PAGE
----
Professional Farmer tests the player’s skill at managing a business more than tending a farm. You’ll spend lots of time plowing, seeding, and watering crops from various fields all in the interest in making money. Most of the work can be done by yourself or relegated to farmhands (who require a few days to complete a task). Aside from growing food, cash can be earned by raising the classic staple of farm animals. You can earn a decent wage caring for these animals by ensuring them a healthy, well-fed lifestyle. Feeding these animals could easily be accomplished with in-game menus, too, because having travel a little over than ten feet to fill a truck bed with feed and then drive it over the animal pen is a waste of gas and time.
Graphical problems such as low draw distances and disappearing textures are frequent in Professional Farmer. I experienced draw distance issues while tending fields which looked like the game engine had trouble rendering texture effects while driving. On average, the graphics look dated and dull. This weird slice of European-ana lacks visual grace and charm (the ugliest the game gets are the low polygon, incredibly low resolution reflections from the tractor’s side mirrors and bodies of water). Apart from the random wild animal, no humans populate this world and that’s pretty damn eerie. It’s like the Twilight Zone episode where a couple finds themselves in a deserted town only to realize they are now the playthings to a race of giants. I keep waiting to see a giant hand reach down and move me across the map. Hell, that’d actually be awesome because it could get me to my fields a whole fucking lot faster than driving. The hand of a bored child-god would have been helpful in the tutorial when my tractor inexplicably flipped over after ramming into the slurry container (in a fit of boredom). Since there was no way to right myself, I was forced to quit the section early. Gee, I hope I didn’t miss anything important!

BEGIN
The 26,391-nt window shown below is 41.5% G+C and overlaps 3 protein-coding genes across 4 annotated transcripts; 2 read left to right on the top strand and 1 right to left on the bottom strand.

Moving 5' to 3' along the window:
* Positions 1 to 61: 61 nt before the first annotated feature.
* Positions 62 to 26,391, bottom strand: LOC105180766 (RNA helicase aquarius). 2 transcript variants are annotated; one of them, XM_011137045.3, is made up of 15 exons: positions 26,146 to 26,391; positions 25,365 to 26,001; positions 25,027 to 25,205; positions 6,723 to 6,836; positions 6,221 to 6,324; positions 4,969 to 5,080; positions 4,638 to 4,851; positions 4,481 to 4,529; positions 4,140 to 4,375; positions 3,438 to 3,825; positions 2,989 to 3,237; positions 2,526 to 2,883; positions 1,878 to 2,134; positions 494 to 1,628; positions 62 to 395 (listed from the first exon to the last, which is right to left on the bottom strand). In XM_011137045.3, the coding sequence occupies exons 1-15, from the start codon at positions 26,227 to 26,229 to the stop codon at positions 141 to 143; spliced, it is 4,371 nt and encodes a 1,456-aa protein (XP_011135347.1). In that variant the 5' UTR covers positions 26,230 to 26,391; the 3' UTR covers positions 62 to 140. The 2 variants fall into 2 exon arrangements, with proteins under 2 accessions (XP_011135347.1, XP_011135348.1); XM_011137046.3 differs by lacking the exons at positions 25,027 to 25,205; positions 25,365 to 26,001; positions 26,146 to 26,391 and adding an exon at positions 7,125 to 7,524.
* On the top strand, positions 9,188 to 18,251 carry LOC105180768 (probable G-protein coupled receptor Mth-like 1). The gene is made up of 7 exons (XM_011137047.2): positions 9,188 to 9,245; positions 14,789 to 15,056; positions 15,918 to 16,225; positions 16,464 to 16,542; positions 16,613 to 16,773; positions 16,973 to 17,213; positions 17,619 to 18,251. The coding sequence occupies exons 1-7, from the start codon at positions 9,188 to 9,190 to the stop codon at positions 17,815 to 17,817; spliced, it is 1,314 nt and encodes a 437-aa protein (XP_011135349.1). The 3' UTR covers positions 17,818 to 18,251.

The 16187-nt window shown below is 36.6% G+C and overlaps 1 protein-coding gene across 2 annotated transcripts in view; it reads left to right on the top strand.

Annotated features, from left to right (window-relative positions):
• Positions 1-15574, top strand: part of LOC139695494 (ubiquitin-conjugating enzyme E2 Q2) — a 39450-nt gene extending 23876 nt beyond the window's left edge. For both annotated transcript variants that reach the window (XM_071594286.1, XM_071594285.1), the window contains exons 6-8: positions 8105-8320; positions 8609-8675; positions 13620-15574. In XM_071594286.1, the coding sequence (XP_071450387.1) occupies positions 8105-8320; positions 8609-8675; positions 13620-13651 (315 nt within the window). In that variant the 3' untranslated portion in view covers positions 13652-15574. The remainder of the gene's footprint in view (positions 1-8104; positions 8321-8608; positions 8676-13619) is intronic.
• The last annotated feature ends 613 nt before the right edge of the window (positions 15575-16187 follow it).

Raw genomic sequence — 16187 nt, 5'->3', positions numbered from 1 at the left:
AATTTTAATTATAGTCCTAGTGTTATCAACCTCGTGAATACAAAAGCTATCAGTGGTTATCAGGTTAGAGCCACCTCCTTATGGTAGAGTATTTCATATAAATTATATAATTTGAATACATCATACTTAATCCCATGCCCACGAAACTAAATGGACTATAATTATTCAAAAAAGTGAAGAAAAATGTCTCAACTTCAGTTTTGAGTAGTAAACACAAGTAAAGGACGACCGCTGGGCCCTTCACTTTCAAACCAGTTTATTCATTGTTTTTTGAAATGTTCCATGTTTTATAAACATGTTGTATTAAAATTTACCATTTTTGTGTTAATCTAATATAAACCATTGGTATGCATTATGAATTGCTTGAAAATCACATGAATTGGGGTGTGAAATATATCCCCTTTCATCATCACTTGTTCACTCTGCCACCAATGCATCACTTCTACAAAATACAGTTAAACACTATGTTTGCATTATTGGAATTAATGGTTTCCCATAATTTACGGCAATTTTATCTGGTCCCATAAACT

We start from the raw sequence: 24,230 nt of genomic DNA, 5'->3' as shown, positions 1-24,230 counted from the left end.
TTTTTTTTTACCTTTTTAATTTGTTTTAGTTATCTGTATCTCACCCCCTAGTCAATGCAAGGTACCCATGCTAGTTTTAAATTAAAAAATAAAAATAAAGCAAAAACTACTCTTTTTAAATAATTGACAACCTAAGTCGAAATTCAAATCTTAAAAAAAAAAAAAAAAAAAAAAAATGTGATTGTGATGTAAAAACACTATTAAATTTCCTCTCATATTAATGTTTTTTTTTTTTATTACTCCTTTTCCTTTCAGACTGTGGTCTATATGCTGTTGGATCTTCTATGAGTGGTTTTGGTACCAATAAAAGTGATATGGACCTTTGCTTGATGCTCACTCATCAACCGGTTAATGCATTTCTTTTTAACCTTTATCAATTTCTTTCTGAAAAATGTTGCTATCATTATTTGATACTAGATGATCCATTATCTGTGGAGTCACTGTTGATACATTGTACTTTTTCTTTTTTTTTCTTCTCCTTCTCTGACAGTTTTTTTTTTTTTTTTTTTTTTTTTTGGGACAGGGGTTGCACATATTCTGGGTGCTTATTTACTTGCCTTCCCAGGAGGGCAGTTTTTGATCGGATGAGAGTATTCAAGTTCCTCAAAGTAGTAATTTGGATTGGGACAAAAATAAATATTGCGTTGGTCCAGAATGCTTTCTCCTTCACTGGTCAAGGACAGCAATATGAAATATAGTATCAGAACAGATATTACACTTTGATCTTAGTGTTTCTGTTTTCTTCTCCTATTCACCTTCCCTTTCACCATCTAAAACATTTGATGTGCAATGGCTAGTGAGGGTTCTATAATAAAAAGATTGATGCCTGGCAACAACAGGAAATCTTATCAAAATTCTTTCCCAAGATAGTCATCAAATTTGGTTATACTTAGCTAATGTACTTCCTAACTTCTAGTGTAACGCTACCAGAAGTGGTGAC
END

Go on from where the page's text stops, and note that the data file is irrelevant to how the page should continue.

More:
Outside of the less than pleasant visuals and life destroying malaise, Professional Farmer’s controls are a mixed bag. Driving the tractor is the height of banal because it takes forever for the machine to slow to a stop when the brakes are applied and connecting it to equipment of varying size and supposed weight does nothing to change the dynamic of the vehicle’s movement. Other sims would make the effort to account for equipment size and weight. I also experienced a strange control quirk while on the farm. For some reason, the trigger for decoupling farm equipment in this area was completely unresponsive. It took hitting the simple combination of gamepad buttons about six or seven times before the action ever occurred on screen. This happened both in the tutorial and main game and there’s is no discernible rhyme or reason why this is an issue.
I have never played a farm simulator video game and based on my experience with this game, I don’t want to ever again (despite how interesting the new Farming Simulator looks). A simulator like this doesn’t have to be sexy, but Professional Farmer 2017 has all the energy of a pig waddling in the mud. It makes no attempt to capitalize on what makes this profession interesting beyond its tedious workload. It’s not a very pretty game and under normal circumstances, I can forgive poor graphics as long as the game is fun to play. The whole affair is half-baked and suffers a severe lack of heart and soul. Stay far away from this $40 cow pie.
Librarian by day, Darkstation review editor by night. I've been playing video games since the days of the Commodore 64 and I have no interest in stopping now that I've made it this far.